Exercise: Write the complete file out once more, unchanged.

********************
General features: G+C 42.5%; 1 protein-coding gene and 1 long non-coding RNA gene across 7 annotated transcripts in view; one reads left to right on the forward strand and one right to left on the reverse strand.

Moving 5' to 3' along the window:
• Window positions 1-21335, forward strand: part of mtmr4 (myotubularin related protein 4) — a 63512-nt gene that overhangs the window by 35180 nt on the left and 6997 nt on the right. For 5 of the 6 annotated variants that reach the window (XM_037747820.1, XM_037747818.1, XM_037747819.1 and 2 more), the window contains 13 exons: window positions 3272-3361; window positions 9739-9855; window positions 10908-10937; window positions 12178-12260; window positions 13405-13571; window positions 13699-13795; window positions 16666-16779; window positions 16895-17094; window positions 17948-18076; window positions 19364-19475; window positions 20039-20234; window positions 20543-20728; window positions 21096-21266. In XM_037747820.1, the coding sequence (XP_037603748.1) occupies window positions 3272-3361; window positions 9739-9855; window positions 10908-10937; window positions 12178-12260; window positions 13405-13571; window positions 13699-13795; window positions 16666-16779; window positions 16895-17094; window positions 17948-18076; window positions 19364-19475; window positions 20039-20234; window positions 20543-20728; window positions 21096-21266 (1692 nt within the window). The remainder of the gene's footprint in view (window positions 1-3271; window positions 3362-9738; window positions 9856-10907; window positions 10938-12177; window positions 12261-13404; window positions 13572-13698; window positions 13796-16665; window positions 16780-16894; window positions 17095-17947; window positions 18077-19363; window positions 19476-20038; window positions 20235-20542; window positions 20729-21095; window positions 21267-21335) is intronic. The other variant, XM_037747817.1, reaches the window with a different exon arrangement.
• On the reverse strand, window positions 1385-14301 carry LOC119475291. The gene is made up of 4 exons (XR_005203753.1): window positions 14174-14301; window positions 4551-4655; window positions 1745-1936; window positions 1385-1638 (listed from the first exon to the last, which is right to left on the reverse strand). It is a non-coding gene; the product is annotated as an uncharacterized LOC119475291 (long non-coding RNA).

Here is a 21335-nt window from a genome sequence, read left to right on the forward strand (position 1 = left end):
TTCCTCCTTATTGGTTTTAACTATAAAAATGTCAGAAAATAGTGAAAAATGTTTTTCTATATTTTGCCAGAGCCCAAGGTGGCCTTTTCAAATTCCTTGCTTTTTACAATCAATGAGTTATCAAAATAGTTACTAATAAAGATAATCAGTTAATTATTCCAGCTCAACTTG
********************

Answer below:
General features: G+C 42.5%; 1 protein-coding gene and 1 long non-coding RNA gene across 7 annotated transcripts in view; one reads left to right on the forward strand and one right to left on the reverse strand.

Moving 5' to 3' along the window:
• Window positions 1-21335, forward strand: part of mtmr4 (myotubularin related protein 4) — a 63512-nt gene that overhangs the window by 35180 nt on the left and 6997 nt on the right. For 5 of the 6 annotated variants that reach the window (XM_037747820.1, XM_037747818.1, XM_037747819.1 and 2 more), the window contains 13 exons: window positions 3272-3361; window positions 9739-9855; window positions 10908-10937; window positions 12178-12260; window positions 13405-13571; window positions 13699-13795; window positions 16666-16779; window positions 16895-17094; window positions 17948-18076; window positions 19364-19475; window positions 20039-20234; window positions 20543-20728; window positions 21096-21266. In XM_037747820.1, the coding sequence (XP_037603748.1) occupies window positions 3272-3361; window positions 9739-9855; window positions 10908-10937; window positions 12178-12260; window positions 13405-13571; window positions 13699-13795; window positions 16666-16779; window positions 16895-17094; window positions 17948-18076; window positions 19364-19475; window positions 20039-20234; window positions 20543-20728; window positions 21096-21266 (1692 nt within the window). The remainder of the gene's footprint in view (window positions 1-3271; window positions 3362-9738; window positions 9856-10907; window positions 10938-12177; window positions 12261-13404; window positions 13572-13698; window positions 13796-16665; window positions 16780-16894; window positions 17095-17947; window positions 18077-19363; window positions 19476-20038; window positions 20235-20542; window positions 20729-21095; window positions 21267-21335) is intronic. The other variant, XM_037747817.1, reaches the window with a different exon arrangement.
• On the reverse strand, window positions 1385-14301 carry LOC119475291. The gene is made up of 4 exons (XR_005203753.1): window positions 14174-14301; window positions 4551-4655; window positions 1745-1936; window positions 1385-1638 (listed from the first exon to the last, which is right to left on the reverse strand). It is a non-coding gene; the product is annotated as an uncharacterized LOC119475291 (long non-coding RNA).

Here is a 21335-nt window from a genome sequence, read left to right on the forward strand (position 1 = left end):
TTCCTCCTTATTGGTTTTAACTATAAAAATGTCAGAAAATAGTGAAAAATGTTTTTCTATATTTTGCCAGAGCCCAAGGTGGCCTTTTCAAATTCCTTGCTTTTTACAATCAATGAGTTATCAAAATAGTTACTAATAAAGATAATCAGTTAATTATTCCAGCTCAACTTG